Pheromone-mediated mass trapping and population diversion as strategies for suppressing Carpophilus spp. (Coleoptera: Nitidulidae) in Australian stone fruit orchards
1 Five experiments were conducted during 1995–99 in stone fruit orchards on the Central Coast and in inland New South Wales, Australia, on the use of synthetic aggregation pheromones and a coattractant to suppress populations of the ripening fruit pests Carpophilus spp. (Coleoptera: Nitidulidae).
2 Perimeter-based suppression traps baited with pheromone and coattractant placed at 3 m intervals around small fruit blocks, caught large numbers of Carpophilus spp. Very small populations of Carpophilus spp. occurred within blocks, and fruit damage was minimal.
3 Carpophilus spp. populations in stone fruit blocks 15–370 m from suppression traps were also small and non-damaging, indicating a large zone of pheromone attractivity.
4 Pheromone/coattractant-baited suppression traps appeared to divert Carpophilus spp. from nearby (130 m) ripening stone fruit. Ten metal drums containing decomposing fruit, baited with pheromone and treated with insecticide, attracted Carpophilus spp. and appeared to reduce populations and damage to ripening fruit at distances of 200–500 m. Populations and damage were significantly greater within 200 m of the drums and may have been caused by ineffective poisoning or poor quality/overcrowding of fruit resources in the drums.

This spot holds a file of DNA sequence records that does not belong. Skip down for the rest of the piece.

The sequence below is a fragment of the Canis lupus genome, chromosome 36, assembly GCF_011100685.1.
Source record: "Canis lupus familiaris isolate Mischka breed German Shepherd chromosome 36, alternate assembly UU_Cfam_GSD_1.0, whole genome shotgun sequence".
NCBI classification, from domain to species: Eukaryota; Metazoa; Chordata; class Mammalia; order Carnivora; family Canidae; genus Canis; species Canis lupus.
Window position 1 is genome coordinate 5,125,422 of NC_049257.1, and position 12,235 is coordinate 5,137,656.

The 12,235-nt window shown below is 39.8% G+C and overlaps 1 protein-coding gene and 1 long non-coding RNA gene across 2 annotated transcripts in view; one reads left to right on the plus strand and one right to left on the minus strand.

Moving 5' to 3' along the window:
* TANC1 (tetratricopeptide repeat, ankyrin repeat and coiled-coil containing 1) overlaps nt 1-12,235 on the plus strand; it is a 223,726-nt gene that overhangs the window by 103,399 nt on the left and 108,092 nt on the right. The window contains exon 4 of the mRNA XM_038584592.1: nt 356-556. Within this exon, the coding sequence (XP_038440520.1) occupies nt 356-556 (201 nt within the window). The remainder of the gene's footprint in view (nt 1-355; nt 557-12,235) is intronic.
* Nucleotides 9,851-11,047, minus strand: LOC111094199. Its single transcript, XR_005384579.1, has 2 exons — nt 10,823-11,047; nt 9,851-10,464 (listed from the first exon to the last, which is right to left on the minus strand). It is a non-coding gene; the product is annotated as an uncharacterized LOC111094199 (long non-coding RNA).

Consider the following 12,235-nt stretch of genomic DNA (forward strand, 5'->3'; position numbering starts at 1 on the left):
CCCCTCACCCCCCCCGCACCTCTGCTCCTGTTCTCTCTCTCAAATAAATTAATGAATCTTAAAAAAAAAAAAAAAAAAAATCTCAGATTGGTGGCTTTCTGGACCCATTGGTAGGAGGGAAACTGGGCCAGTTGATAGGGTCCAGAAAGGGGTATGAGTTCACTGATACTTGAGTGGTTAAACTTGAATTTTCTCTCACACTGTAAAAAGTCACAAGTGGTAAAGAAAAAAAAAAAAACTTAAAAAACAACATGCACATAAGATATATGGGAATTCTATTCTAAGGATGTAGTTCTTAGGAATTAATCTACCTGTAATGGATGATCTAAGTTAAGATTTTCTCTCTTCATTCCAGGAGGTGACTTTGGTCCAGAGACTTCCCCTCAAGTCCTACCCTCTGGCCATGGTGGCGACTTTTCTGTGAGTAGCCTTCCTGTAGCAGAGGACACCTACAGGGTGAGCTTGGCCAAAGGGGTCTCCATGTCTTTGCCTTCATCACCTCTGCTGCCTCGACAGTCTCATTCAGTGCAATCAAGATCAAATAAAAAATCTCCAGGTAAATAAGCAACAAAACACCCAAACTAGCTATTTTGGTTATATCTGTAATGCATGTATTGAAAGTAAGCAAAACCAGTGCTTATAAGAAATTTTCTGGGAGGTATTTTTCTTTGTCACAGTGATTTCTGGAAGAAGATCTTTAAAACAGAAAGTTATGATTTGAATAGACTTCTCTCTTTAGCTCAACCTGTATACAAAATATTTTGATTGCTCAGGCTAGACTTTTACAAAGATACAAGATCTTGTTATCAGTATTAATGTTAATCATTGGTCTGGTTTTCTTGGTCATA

5 Suppression of Carpophilus spp. populations using synthetic aggregation pheromones and a coattractant appears to be a realistic management option in stone fruit orchards. Pheromone-mediated diversion of beetle populations from ripening fruit may be more practical than perimeter trapping, but more research is needed on the effective range of Carpophilus pheromones and the relative merits of trapping compared to attraction to insecticide-treated areas.
Document Type: Research Article
Affiliations: 1: Irrigated Agriculture Research and Extension Center, Washington State University, 24106 North Bunn Road, Prosser, Washington 99350, U.S.A, 2: Yanco Agricultural Institute, New South Wales Agriculture, PMB Yanco, New South Wales 2703, Australia, 3: USDA Agricultural Research Service, National Center for Agricultural Utilization Research, Bioactive Agents Research Unit 1815 North University Street, Peoria, Illinois 61604, U.S.A., 4: Queensland Department of Primary Industries, Animal Research Institute, Locked Bag no. 4, Moorooka, Queensland 4105, Australia
Publication date: 2001-02-01